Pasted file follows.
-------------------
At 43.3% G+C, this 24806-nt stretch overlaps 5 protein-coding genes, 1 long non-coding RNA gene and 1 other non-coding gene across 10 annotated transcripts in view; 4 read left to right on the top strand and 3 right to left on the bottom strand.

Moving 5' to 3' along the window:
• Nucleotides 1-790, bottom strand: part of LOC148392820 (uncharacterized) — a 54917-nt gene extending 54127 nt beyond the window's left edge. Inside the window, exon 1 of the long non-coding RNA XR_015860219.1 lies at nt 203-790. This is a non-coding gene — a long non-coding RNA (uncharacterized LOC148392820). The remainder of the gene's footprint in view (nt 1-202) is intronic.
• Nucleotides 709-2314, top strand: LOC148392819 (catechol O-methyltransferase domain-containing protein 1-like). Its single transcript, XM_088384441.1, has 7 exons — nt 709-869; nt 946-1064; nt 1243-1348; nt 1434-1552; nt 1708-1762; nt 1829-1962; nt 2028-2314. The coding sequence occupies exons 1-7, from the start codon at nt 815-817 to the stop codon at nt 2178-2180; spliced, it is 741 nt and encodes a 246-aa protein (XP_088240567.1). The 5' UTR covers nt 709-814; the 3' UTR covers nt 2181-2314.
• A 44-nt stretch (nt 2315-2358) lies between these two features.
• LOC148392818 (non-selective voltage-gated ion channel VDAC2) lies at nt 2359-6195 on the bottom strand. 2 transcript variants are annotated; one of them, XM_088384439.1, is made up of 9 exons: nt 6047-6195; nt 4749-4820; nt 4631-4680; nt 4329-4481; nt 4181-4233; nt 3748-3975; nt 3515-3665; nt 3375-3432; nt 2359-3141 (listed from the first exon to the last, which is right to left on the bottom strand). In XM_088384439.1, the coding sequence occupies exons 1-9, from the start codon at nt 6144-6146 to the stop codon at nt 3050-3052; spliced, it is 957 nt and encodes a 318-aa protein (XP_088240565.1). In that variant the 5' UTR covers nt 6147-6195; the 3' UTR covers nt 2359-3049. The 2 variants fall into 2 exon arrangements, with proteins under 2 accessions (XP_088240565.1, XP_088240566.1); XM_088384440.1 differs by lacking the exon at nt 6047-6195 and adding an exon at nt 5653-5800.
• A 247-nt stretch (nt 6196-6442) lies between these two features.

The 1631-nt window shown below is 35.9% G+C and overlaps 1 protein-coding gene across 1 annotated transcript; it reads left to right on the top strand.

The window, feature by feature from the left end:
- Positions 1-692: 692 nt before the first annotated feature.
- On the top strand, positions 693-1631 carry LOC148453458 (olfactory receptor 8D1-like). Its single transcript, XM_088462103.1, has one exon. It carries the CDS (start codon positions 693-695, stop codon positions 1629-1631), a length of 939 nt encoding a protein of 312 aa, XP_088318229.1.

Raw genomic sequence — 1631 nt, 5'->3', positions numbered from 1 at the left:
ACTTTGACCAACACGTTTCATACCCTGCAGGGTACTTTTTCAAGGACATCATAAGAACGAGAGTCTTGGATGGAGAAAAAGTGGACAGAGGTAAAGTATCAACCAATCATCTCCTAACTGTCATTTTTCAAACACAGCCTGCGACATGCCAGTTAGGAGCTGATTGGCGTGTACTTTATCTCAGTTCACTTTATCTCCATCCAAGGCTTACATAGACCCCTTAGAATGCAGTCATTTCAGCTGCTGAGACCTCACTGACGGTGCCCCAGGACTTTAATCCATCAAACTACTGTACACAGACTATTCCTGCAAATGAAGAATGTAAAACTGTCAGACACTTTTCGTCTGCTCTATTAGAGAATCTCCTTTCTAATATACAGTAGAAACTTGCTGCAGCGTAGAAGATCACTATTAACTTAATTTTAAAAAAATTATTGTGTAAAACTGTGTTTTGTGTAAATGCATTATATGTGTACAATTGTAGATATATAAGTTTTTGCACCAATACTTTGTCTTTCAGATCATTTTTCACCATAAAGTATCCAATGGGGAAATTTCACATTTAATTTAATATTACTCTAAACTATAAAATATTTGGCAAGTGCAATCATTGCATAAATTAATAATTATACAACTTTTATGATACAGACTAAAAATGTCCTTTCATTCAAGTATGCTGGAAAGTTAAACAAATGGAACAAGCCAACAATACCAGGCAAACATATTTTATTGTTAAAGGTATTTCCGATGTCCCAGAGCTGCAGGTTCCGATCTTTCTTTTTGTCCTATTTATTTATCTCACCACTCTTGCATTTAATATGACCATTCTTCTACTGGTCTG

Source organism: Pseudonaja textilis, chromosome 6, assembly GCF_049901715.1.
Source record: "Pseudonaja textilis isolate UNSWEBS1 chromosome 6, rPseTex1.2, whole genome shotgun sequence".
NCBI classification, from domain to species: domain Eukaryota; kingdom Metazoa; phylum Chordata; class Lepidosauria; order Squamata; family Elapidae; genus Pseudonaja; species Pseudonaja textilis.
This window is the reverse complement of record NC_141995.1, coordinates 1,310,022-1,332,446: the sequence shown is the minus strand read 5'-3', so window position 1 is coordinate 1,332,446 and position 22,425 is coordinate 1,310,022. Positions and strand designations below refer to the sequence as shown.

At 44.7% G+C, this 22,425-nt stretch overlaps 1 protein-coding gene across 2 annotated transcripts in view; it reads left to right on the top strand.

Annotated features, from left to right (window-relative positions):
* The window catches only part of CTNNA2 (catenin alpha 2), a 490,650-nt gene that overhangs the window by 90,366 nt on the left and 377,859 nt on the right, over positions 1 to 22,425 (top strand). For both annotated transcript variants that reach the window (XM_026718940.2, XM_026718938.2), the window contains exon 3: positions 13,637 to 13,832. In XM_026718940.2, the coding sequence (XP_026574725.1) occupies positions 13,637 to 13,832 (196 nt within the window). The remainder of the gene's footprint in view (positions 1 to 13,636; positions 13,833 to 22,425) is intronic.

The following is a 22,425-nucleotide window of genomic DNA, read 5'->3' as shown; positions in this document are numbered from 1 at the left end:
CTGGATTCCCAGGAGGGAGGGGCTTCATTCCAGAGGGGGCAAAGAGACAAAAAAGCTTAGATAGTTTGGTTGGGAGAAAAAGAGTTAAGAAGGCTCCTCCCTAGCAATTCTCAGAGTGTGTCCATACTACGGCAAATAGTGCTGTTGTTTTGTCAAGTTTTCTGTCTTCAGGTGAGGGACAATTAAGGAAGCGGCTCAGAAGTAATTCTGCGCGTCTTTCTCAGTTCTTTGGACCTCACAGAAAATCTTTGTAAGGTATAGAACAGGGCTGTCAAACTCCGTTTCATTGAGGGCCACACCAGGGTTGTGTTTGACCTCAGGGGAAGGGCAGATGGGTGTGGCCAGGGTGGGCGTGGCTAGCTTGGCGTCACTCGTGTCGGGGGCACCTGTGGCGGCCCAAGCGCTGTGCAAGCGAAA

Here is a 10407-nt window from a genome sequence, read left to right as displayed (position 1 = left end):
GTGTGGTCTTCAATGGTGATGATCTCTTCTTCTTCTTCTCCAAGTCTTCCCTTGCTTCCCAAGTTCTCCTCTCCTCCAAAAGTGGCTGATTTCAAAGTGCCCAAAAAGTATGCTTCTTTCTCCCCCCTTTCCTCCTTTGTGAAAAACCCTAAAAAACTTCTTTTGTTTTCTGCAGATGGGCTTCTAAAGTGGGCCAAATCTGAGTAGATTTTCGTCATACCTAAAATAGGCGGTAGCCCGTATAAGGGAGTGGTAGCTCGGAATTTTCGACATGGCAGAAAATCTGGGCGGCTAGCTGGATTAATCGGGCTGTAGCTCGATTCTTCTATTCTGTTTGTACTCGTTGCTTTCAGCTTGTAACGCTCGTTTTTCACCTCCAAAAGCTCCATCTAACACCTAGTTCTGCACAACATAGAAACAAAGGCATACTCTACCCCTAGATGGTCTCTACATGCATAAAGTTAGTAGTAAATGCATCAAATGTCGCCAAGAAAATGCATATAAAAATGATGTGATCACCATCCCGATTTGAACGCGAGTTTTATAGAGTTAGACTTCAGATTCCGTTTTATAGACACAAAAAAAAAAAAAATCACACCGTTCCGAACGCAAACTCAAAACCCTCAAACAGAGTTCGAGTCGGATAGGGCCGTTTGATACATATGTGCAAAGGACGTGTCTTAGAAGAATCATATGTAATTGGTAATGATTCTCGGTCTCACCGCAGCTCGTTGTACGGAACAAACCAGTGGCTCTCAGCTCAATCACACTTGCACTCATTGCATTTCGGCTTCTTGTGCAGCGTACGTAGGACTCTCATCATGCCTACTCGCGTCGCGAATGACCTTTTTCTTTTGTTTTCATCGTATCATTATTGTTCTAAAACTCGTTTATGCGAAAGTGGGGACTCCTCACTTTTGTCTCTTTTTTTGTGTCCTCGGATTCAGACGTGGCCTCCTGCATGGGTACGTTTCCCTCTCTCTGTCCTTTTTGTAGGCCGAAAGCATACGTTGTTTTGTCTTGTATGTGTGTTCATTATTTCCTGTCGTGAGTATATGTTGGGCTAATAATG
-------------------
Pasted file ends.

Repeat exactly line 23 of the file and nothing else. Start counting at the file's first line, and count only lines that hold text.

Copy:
Here is a 10407-nt window from a genome sequence, read left to right as displayed (position 1 = left end):